On April 24, prominent spoken-word poet Staceyann Chin visited Western for the annual Associated Students Women’s Center event Take Back the Night. In an event supercharged with emotions ranging from pain, rage, inspiration and happiness, Staceyann’s words did not fall short. Hailing from Jamaica, Staceyann identifies as Jamaican, Asian and lesbian and has a personal history in sexual abuse, rape and discrimination. We sat down with Staceyann Chin to talk to her about her experiences and the importance of Take Back the Night.
Q: How did you become involved in being a spoken-word poet for marginalized-identities’ rights? How did you become involved in events like Take Back the Night?
I was sexually assaulted myself and I had so many things happen to me that this is a way of fighting back. It is giving a voice to these very crazy issues that gave me my power back. Now it’s just a joy to watch other women come into the same power, to share space with women who are already finding and speaking that power. I can’t imagine anything else.
Q: Why did you want to come to an event like this?
I do Take Back the Nights all the time because I believe in the power of it, I believe it is necessary. I work with women’s centers all the time because it is important, it is urgent, it is necessary, it is now.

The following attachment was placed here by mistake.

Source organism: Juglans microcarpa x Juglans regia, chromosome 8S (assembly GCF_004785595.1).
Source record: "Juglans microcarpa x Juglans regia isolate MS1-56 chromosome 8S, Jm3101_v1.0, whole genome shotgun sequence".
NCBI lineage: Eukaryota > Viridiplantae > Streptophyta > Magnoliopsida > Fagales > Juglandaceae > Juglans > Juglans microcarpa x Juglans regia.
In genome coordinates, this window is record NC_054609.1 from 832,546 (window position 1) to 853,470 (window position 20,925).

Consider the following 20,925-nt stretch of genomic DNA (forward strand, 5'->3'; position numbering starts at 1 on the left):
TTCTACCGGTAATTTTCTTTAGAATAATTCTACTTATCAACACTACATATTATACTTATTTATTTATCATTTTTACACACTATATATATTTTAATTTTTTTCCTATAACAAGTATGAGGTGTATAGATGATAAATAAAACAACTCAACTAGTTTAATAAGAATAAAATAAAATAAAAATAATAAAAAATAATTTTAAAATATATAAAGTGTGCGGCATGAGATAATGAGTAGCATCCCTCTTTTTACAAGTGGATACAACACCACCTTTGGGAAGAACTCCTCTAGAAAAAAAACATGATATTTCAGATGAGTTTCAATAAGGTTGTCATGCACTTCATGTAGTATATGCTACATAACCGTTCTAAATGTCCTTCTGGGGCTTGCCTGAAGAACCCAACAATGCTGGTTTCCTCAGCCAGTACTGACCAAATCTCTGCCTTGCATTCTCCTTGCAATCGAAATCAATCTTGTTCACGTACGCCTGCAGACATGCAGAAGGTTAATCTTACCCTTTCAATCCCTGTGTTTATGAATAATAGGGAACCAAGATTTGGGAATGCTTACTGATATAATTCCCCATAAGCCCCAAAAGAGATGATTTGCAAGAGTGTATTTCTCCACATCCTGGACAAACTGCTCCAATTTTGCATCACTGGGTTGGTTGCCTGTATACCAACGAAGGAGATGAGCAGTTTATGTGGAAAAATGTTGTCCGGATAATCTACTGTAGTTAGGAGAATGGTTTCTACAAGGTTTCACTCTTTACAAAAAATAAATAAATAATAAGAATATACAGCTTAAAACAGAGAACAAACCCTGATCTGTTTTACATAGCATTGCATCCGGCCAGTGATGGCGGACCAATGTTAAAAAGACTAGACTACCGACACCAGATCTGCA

Q: Why do you think events like these are important on college campuses?
Because assault happens here so much on campuses across the nation, across the world. It’s where boys start beginning to become men, it’s where you are out from under your parent’s care. It’s almost like the first time where they have their own space unmanned by parents or the high school policing that often exists. I think that because of this a lot of people are testing the boundaries of their power, some exploitation happens, and I think events like these are really, really important because out in the world you won’t have these types of policing. This is where so many young people learn the values that they will take with them for the rest of their lives and it is so important for them to have this conversation now, instead of ten years from now.
Q: What do you hope that people will take away from “Take Back the Night”?
I hope that people will become empowered, that people will become loud. I hope that they will get rid of the shame associated with assault that they carry when they have been assaulted. I hope that they will see assault as an issue that we have to deal with now, that we have to change now. It’s a global issue, it’s a non-gender specific issue. Most of the assaults happen to women and are perpetrated by men, but you also have many assaults that happen to men and women are the perpetrators. It’s not just one or the other, I think that we should change the context of the conversation.